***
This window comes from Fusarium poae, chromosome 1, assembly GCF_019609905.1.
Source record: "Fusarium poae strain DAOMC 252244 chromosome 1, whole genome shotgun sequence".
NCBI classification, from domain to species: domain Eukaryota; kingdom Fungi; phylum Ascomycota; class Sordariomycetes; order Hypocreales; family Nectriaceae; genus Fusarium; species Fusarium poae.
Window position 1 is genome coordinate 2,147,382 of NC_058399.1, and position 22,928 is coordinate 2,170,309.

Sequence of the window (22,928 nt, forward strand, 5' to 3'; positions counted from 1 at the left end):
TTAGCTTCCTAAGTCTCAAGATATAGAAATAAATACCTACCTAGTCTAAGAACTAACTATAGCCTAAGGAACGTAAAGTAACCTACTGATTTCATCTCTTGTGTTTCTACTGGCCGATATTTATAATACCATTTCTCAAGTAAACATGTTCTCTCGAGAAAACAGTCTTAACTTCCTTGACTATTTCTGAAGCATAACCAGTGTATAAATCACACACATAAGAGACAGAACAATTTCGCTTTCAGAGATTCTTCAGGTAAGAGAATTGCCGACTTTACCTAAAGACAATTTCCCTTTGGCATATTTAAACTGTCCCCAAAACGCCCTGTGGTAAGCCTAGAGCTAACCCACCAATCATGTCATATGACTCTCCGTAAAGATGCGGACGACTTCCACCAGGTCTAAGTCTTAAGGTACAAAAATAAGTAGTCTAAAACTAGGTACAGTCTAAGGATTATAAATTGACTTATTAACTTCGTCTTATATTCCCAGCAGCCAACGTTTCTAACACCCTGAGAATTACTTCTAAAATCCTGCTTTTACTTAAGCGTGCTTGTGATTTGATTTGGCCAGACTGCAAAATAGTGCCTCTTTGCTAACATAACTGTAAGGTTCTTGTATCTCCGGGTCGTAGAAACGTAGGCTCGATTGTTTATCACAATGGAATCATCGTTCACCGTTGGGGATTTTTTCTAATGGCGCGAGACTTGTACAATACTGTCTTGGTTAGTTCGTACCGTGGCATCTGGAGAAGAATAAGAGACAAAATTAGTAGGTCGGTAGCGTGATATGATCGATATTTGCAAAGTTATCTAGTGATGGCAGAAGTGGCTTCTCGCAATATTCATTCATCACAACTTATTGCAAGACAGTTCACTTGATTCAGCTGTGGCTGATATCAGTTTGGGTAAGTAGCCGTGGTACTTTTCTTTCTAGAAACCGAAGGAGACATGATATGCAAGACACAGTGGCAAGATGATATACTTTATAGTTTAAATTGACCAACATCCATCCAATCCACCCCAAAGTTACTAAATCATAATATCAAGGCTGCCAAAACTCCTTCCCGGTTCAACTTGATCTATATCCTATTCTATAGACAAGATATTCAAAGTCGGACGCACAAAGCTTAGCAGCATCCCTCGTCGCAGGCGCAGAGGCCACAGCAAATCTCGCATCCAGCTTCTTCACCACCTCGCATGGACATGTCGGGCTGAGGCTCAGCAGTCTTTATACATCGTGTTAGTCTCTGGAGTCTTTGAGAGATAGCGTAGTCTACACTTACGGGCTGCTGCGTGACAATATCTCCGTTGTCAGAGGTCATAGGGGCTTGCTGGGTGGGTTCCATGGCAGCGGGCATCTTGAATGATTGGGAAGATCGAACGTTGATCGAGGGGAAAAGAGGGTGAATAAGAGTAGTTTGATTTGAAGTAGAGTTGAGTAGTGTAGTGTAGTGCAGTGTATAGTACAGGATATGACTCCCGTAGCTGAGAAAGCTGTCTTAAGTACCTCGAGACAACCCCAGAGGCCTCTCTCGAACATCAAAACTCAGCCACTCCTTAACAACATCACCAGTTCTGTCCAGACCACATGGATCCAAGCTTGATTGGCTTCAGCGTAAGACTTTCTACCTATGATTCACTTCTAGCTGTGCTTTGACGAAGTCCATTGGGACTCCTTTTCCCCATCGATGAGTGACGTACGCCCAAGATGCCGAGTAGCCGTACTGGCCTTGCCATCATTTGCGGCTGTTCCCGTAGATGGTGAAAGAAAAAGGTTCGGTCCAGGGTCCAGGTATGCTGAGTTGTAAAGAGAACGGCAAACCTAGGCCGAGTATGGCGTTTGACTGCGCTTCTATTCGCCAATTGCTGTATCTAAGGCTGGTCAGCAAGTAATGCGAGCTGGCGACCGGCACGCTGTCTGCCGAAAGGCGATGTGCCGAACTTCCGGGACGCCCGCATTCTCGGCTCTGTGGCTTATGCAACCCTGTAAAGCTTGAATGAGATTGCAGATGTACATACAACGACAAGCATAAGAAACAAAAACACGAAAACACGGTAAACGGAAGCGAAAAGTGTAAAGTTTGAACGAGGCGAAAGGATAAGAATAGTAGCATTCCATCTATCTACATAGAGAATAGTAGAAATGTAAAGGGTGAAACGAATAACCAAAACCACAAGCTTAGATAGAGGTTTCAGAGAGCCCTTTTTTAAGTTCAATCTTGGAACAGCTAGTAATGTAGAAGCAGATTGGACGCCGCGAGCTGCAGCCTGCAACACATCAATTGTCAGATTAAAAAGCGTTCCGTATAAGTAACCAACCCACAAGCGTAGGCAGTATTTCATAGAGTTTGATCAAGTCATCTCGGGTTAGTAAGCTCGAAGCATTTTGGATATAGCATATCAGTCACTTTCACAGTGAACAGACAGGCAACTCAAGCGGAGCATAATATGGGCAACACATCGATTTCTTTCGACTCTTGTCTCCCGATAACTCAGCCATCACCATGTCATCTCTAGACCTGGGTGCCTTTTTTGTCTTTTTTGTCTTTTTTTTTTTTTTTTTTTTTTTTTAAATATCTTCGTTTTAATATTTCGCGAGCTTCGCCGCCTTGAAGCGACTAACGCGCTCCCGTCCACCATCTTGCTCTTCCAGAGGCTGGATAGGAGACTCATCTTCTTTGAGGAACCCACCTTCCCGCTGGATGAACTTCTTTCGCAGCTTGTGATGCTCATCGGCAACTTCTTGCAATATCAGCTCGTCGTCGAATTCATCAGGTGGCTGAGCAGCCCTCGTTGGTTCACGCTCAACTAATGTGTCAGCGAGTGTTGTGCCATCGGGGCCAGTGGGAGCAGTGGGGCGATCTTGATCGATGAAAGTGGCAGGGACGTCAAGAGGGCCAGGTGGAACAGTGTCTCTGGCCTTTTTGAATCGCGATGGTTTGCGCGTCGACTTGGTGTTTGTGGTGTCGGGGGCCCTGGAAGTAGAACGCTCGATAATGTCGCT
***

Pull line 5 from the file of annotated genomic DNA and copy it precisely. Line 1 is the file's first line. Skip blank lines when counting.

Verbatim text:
Sequence of the window (22,928 nt, forward strand, 5' to 3'; positions counted from 1 at the left end):